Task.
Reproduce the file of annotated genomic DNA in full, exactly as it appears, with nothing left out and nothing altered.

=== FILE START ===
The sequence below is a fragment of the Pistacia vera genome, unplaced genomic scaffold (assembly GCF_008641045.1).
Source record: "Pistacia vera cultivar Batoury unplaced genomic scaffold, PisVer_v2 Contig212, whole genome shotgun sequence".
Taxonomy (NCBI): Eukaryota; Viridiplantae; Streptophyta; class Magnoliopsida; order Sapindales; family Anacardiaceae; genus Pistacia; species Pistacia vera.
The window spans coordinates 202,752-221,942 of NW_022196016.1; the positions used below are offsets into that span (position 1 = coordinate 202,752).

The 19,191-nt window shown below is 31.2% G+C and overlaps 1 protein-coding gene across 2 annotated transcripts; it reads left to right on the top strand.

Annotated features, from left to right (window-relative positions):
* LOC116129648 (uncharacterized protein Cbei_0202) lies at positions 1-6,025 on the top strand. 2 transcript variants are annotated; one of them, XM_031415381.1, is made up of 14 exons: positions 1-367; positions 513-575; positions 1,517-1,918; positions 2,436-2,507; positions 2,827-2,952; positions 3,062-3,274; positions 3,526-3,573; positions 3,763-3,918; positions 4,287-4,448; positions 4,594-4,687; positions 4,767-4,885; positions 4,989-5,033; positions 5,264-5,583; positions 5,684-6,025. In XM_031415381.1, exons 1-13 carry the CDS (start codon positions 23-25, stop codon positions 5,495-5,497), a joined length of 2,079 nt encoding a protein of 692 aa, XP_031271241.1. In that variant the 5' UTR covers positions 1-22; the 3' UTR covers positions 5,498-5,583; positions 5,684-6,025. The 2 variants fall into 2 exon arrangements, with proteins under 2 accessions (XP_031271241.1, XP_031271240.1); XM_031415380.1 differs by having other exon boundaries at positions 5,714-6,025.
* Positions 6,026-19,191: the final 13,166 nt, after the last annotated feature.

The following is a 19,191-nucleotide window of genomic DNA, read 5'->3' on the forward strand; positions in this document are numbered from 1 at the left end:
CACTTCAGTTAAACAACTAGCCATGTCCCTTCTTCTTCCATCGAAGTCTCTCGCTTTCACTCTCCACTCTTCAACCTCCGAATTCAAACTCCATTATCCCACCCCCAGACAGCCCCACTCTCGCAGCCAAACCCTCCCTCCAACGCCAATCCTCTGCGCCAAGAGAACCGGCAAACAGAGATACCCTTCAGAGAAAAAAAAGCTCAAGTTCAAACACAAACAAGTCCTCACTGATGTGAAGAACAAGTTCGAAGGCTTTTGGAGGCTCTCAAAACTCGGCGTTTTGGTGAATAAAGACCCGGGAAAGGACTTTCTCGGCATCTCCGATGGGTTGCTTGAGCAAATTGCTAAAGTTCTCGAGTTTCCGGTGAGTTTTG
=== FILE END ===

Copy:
The sequence below is a fragment of the Pistacia vera genome, unplaced genomic scaffold (assembly GCF_008641045.1).
Source record: "Pistacia vera cultivar Batoury unplaced genomic scaffold, PisVer_v2 Contig212, whole genome shotgun sequence".
Taxonomy (NCBI): Eukaryota; Viridiplantae; Streptophyta; class Magnoliopsida; order Sapindales; family Anacardiaceae; genus Pistacia; species Pistacia vera.
The window spans coordinates 202,752-221,942 of NW_022196016.1; the positions used below are offsets into that span (position 1 = coordinate 202,752).

The 19,191-nt window shown below is 31.2% G+C and overlaps 1 protein-coding gene across 2 annotated transcripts; it reads left to right on the top strand.

Annotated features, from left to right (window-relative positions):
* LOC116129648 (uncharacterized protein Cbei_0202) lies at positions 1-6,025 on the top strand. 2 transcript variants are annotated; one of them, XM_031415381.1, is made up of 14 exons: positions 1-367; positions 513-575; positions 1,517-1,918; positions 2,436-2,507; positions 2,827-2,952; positions 3,062-3,274; positions 3,526-3,573; positions 3,763-3,918; positions 4,287-4,448; positions 4,594-4,687; positions 4,767-4,885; positions 4,989-5,033; positions 5,264-5,583; positions 5,684-6,025. In XM_031415381.1, exons 1-13 carry the CDS (start codon positions 23-25, stop codon positions 5,495-5,497), a joined length of 2,079 nt encoding a protein of 692 aa, XP_031271241.1. In that variant the 5' UTR covers positions 1-22; the 3' UTR covers positions 5,498-5,583; positions 5,684-6,025. The 2 variants fall into 2 exon arrangements, with proteins under 2 accessions (XP_031271241.1, XP_031271240.1); XM_031415380.1 differs by having other exon boundaries at positions 5,714-6,025.
* Positions 6,026-19,191: the final 13,166 nt, after the last annotated feature.

The following is a 19,191-nucleotide window of genomic DNA, read 5'->3' on the forward strand; positions in this document are numbered from 1 at the left end:
CACTTCAGTTAAACAACTAGCCATGTCCCTTCTTCTTCCATCGAAGTCTCTCGCTTTCACTCTCCACTCTTCAACCTCCGAATTCAAACTCCATTATCCCACCCCCAGACAGCCCCACTCTCGCAGCCAAACCCTCCCTCCAACGCCAATCCTCTGCGCCAAGAGAACCGGCAAACAGAGATACCCTTCAGAGAAAAAAAAGCTCAAGTTCAAACACAAACAAGTCCTCACTGATGTGAAGAACAAGTTCGAAGGCTTTTGGAGGCTCTCAAAACTCGGCGTTTTGGTGAATAAAGACCCGGGAAAGGACTTTCTCGGCATCTCCGATGGGTTGCTTGAGCAAATTGCTAAAGTTCTCGAGTTTCCGGTGAGTTTTG